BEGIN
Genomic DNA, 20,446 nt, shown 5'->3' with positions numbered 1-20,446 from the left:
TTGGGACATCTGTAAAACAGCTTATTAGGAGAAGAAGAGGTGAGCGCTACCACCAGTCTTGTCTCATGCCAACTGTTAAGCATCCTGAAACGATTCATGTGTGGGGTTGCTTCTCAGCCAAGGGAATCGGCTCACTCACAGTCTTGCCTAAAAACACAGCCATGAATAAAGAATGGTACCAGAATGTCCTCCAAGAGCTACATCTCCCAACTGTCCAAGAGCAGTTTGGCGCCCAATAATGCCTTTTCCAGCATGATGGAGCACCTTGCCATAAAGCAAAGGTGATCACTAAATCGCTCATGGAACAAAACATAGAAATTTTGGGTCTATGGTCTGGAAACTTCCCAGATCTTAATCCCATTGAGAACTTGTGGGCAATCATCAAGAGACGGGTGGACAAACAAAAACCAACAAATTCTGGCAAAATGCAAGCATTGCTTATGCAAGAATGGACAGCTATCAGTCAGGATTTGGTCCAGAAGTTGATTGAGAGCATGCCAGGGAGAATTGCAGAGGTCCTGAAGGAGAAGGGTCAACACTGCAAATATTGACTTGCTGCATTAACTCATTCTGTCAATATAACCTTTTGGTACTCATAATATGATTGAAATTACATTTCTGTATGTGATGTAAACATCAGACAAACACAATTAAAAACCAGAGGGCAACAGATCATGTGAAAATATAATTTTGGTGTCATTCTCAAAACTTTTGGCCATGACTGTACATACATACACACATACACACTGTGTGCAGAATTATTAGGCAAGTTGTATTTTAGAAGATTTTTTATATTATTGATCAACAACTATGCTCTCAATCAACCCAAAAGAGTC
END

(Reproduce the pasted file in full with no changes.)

Genomic DNA, 20,446 nt, shown 5'->3' with positions numbered 1-20,446 from the left:
TTGGGACATCTGTAAAACAGCTTATTAGGAGAAGAAGAGGTGAGCGCTACCACCAGTCTTGTCTCATGCCAACTGTTAAGCATCCTGAAACGATTCATGTGTGGGGTTGCTTCTCAGCCAAGGGAATCGGCTCACTCACAGTCTTGCCTAAAAACACAGCCATGAATAAAGAATGGTACCAGAATGTCCTCCAAGAGCTACATCTCCCAACTGTCCAAGAGCAGTTTGGCGCCCAATAATGCCTTTTCCAGCATGATGGAGCACCTTGCCATAAAGCAAAGGTGATCACTAAATCGCTCATGGAACAAAACATAGAAATTTTGGGTCTATGGTCTGGAAACTTCCCAGATCTTAATCCCATTGAGAACTTGTGGGCAATCATCAAGAGACGGGTGGACAAACAAAAACCAACAAATTCTGGCAAAATGCAAGCATTGCTTATGCAAGAATGGACAGCTATCAGTCAGGATTTGGTCCAGAAGTTGATTGAGAGCATGCCAGGGAGAATTGCAGAGGTCCTGAAGGAGAAGGGTCAACACTGCAAATATTGACTTGCTGCATTAACTCATTCTGTCAATATAACCTTTTGGTACTCATAATATGATTGAAATTACATTTCTGTATGTGATGTAAACATCAGACAAACACAATTAAAAACCAGAGGGCAACAGATCATGTGAAAATATAATTTTGGTGTCATTCTCAAAACTTTTGGCCATGACTGTACATACATACACACATACACACTGTGTGCAGAATTATTAGGCAAGTTGTATTTTAGAAGATTTTTTATATTATTGATCAACAACTATGCTCTCAATCAACCCAAAAGAGTC